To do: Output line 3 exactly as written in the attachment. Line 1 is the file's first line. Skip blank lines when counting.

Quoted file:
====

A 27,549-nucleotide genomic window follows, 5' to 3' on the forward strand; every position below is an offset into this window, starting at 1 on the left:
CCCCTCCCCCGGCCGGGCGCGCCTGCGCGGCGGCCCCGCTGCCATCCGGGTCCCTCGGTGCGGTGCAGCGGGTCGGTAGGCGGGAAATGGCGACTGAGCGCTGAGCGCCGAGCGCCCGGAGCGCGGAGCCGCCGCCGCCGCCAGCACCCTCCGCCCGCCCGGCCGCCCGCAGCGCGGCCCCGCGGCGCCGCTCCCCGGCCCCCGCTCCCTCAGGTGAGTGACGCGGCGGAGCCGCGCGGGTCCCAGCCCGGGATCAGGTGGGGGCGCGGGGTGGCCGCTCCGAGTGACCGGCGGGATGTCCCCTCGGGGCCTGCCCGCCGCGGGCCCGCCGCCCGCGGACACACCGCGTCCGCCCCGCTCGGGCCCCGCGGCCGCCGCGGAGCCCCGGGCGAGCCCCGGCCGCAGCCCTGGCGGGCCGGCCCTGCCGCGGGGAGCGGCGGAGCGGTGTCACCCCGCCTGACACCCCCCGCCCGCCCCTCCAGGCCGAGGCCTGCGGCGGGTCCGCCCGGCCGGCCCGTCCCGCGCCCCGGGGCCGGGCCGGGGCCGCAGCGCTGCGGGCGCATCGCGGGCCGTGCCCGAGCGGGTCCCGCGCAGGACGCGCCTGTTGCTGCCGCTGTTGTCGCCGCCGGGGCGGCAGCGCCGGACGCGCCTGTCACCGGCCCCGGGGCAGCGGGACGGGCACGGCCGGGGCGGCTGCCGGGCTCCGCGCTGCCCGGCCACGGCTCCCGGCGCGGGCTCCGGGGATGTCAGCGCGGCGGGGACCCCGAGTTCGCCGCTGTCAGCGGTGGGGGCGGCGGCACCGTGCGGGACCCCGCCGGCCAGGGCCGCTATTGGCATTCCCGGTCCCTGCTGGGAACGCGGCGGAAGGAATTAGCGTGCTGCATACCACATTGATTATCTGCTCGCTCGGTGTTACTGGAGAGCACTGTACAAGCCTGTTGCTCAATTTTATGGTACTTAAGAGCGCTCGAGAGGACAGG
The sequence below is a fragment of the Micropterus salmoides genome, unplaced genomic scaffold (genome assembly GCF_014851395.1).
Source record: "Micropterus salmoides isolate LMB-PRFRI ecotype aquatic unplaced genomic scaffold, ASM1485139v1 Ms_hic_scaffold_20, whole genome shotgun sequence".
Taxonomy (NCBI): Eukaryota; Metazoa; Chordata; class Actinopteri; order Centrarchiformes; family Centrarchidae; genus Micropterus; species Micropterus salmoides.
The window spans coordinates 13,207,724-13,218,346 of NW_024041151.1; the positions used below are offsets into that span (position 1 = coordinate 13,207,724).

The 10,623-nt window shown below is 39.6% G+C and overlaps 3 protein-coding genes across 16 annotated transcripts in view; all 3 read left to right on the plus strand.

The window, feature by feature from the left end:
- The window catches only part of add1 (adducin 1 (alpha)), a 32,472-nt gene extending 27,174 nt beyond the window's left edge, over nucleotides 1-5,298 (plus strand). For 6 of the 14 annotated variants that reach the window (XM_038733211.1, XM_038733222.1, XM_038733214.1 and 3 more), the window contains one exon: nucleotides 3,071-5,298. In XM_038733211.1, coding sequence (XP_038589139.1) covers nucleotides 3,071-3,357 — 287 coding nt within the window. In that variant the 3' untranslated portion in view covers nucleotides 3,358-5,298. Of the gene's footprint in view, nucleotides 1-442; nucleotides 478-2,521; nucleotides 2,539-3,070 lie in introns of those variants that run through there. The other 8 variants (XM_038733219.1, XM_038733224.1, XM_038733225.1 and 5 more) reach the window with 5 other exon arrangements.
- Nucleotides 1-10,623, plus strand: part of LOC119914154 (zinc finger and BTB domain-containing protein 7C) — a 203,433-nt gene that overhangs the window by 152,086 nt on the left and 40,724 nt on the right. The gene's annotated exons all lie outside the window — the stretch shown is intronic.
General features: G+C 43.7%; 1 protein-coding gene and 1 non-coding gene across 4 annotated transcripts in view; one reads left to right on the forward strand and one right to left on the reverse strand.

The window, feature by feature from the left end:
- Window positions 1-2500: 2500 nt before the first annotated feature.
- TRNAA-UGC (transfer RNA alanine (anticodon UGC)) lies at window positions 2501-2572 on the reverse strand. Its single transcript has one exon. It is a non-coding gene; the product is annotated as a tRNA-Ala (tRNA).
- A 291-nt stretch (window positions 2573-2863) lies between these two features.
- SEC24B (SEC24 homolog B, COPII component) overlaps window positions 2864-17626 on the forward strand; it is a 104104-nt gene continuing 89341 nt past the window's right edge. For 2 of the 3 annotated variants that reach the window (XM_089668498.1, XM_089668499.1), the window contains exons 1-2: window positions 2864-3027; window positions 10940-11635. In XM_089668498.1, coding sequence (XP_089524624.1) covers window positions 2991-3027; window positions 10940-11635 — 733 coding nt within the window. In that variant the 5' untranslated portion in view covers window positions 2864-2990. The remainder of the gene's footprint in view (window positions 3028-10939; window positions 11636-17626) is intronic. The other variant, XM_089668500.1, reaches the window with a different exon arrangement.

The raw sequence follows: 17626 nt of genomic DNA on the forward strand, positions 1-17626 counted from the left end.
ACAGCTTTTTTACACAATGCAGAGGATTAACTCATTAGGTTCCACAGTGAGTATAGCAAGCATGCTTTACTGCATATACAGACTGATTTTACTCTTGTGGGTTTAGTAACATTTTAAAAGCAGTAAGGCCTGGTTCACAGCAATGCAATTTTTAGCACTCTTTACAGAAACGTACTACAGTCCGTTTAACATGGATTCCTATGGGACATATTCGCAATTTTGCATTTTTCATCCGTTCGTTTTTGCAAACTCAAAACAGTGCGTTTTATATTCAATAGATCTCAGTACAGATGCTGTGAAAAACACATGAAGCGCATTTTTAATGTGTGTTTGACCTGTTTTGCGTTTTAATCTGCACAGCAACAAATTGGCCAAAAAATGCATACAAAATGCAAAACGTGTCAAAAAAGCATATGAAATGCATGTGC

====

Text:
The sequence below is a fragment of the Micropterus salmoides genome, unplaced genomic scaffold (genome assembly GCF_014851395.1).